- For SBIR, the primary employment of the principal investigator must be with the small business, and the proposing firm must perform at least 2/3rds of the R&D work in Phase I and at least 1/2 in Phase II
- For STTR, the proposing firm must perform at least 40% of the work with the collaborating research institution performing no less than 30%.
The U.S. Small Business Administration (SBA) Office of Technology oversees the SBIR and STTR Programs. Through these two competitive programs, SBA ensures that the nation's small, high-tech, innovative businesses are a significant part of the federal government's R&D efforts. Participating Federal Agencies post solicitations throughout the year. Small businesses compete by submitting proposals to these agencies. A winner in the competitive solicitation process is awarded a grant.
The SBIR program provides funding to small, high-tech businesses to research, design, develop, and test new technology ideas related to specific needs defined in competitive solicitations floated by the federal agencies. The program stimulates technological innovation by funding new ideas that would not otherwise be funded, and helps introduce small business solutions into the market and to meet a wide range of Government research priorities from national defense and renewable energy systems to new medical or educational solutions.
Congress started the STTR program in 1992. The program funds cooperative R&D partnerships between a small business and a research institution such as a university, Federal R&D center, or a non-profit research institute. The STTR program is an effective vehicle for moving ideas from our nation's research institutions to the market, where they can benefit both private sector and military customers. The SBIR and STTR programs follow a similar solicitation and award process.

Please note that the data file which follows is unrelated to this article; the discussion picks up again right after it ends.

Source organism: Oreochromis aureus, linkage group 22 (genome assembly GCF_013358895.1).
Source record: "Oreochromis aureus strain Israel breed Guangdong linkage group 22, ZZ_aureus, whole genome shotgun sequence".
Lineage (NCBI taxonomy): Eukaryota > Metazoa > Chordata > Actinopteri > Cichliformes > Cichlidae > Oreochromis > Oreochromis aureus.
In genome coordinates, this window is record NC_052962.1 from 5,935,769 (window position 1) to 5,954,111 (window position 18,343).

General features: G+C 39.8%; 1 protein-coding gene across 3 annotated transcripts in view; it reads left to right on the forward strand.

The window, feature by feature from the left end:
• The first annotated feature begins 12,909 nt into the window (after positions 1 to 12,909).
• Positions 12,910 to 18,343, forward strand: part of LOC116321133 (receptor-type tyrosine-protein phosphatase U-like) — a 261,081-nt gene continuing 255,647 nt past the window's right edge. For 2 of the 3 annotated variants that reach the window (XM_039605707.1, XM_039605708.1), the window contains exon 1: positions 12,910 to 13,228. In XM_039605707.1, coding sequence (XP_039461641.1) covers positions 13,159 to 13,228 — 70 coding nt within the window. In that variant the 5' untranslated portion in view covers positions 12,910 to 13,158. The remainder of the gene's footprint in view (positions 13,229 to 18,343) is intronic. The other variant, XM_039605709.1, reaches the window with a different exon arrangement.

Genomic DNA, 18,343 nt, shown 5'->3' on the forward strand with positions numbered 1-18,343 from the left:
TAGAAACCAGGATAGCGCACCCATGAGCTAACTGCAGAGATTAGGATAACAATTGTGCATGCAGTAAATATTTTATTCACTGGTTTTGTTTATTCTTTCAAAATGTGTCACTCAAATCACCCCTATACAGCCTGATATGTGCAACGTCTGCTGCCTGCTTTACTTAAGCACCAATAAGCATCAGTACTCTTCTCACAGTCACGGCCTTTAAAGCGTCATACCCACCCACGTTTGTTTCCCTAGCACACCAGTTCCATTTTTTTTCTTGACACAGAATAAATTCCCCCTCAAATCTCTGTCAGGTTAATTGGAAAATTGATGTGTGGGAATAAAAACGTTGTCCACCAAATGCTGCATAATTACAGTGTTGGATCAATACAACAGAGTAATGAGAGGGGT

The Company Registry maintains SBC information, tracking ownership and affiliation requirements for all companies applying to the SBIR or STTR program. All applicants to the program are required to complete their registration at SBA’s Company Registry prior to submitting an application. The SBC will report and/or update ownership information to SBA prior to each SBIR or STTR application submission. The SBC will also be able to view all of the ownership and affiliation requirements of the program on the Company Registry site. Completed registrations will receive a unique SBC Control ID and a pdf file to be used for submissions at any of the 11 participating agencies in the SBIR or STTR programs.
Ownership data collected in the Company Registry will not be shared publicly.
Submit a Proposal
Agencies post solicitations describing the technical areas and seek proposals from small businesses. Each agency has its own proposal submission guidelines. A few agencies follow an annual solicitation proposal cycle, while others float solicitations as the need arises. Agencies post solicitations on their sites as well as grants.gov. In general, an SBIR Phase I proposal submission package has the following components:
- Business Plan
- Executive summary
- Cost Proposal
- Technical Proposal
- Check out the currently open solicitations
- Find and apply for federal grants
- Access Financing at BusinessUSA.gov
- Check out upcoming events and workshops
- Take a look at past award winners
- Review the SBIR Policy Directive and the STTR Policy Directive for submission guidelines
- Search technology areas and identify opportunities where your firm is a good fit
Hint: grants.gov is a good place to start looking for SBIR/STTR program opportunities. Just type "SBIR" in the basic search, and off you go!
Here's a list of resources and links to the agency SBIR/STTR programs to get you started.
- Department of Agriculture
- Department of Commerce
- Department of Defense
- Department of Education
- Department of Energy
- Department of Health and Human Services
- Department of Homeland Security
- Department of Transportation
- Environmental Protection Agency
- National Aeronautics and Space Administration
- National Science Foundation